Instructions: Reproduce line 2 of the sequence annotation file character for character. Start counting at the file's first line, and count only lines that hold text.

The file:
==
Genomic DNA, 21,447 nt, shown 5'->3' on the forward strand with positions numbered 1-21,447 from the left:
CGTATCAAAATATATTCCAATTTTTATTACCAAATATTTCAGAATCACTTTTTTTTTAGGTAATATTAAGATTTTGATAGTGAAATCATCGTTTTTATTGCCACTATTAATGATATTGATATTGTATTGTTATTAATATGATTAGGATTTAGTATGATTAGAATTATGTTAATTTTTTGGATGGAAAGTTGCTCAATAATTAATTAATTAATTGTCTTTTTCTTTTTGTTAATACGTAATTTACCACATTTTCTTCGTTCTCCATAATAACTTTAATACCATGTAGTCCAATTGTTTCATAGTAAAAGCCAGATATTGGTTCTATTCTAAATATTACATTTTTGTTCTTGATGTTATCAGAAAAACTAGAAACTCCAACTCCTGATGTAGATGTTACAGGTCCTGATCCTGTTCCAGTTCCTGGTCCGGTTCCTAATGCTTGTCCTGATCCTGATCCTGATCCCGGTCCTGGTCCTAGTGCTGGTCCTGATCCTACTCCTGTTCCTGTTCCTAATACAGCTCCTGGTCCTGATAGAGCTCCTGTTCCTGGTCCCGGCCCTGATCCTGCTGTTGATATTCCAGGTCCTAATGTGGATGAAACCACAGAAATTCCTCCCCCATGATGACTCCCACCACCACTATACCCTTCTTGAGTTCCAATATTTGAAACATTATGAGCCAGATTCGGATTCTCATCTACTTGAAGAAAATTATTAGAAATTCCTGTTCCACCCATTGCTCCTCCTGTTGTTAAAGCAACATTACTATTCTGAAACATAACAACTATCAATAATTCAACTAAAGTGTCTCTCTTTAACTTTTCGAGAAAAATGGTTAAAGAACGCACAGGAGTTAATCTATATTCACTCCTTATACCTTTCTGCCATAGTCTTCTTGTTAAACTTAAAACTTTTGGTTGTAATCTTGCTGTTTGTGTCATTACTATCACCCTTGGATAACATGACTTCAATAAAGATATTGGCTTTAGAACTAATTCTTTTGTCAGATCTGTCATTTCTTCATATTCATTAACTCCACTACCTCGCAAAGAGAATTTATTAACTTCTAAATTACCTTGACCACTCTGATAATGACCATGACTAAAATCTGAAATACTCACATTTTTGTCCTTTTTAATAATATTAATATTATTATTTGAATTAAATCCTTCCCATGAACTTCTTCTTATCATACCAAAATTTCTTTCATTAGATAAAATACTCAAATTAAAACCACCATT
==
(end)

CGTATCAAAATATATTCCAATTTTTATTACCAAATATTTCAGAATCACTTTTTTTTTAGGTAATATTAAGATTTTGATAGTGAAATCATCGTTTTTATTGCCACTATTAATGATATTGATATTGTATTGTTATTAATATGATTAGGATTTAGTATGATTAGAATTATGTTAATTTTTTGGATGGAAAGTTGCTCAATAATTAATTAATTAATTGTCTTTTTCTTTTTGTTAATACGTAATTTACCACATTTTCTTCGTTCTCCATAATAACTTTAATACCATGTAGTCCAATTGTTTCATAGTAAAAGCCAGATATTGGTTCTATTCTAAATATTACATTTTTGTTCTTGATGTTATCAGAAAAACTAGAAACTCCAACTCCTGATGTAGATGTTACAGGTCCTGATCCTGTTCCAGTTCCTGGTCCGGTTCCTAATGCTTGTCCTGATCCTGATCCTGATCCCGGTCCTGGTCCTAGTGCTGGTCCTGATCCTACTCCTGTTCCTGTTCCTAATACAGCTCCTGGTCCTGATAGAGCTCCTGTTCCTGGTCCCGGCCCTGATCCTGCTGTTGATATTCCAGGTCCTAATGTGGATGAAACCACAGAAATTCCTCCCCCATGATGACTCCCACCACCACTATACCCTTCTTGAGTTCCAATATTTGAAACATTATGAGCCAGATTCGGATTCTCATCTACTTGAAGAAAATTATTAGAAATTCCTGTTCCACCCATTGCTCCTCCTGTTGTTAAAGCAACATTACTATTCTGAAACATAACAACTATCAATAATTCAACTAAAGTGTCTCTCTTTAACTTTTCGAGAAAAATGGTTAAAGAACGCACAGGAGTTAATCTATATTCACTCCTTATACCTTTCTGCCATAGTCTTCTTGTTAAACTTAAAACTTTTGGTTGTAATCTTGCTGTTTGTGTCATTACTATCACCCTTGGATAACATGACTTCAATAAAGATATTGGCTTTAGAACTAATTCTTTTGTCAGATCTGTCATTTCTTCATATTCATTAACTCCACTACCTCGCAAAGAGAATTTATTAACTTCTAAATTACCTTGACCACTCTGATAATGACCATGACTAAAATCTGAAATACTCACATTTTTGTCCTTTTTAATAATATTAATATTATTATTTGAATTAAATCCTTCCCATGAACTTCTTCTTATCATACCAAAATTTCTTTCATTAGATAAAATACTCAAATTAAAACCACCATT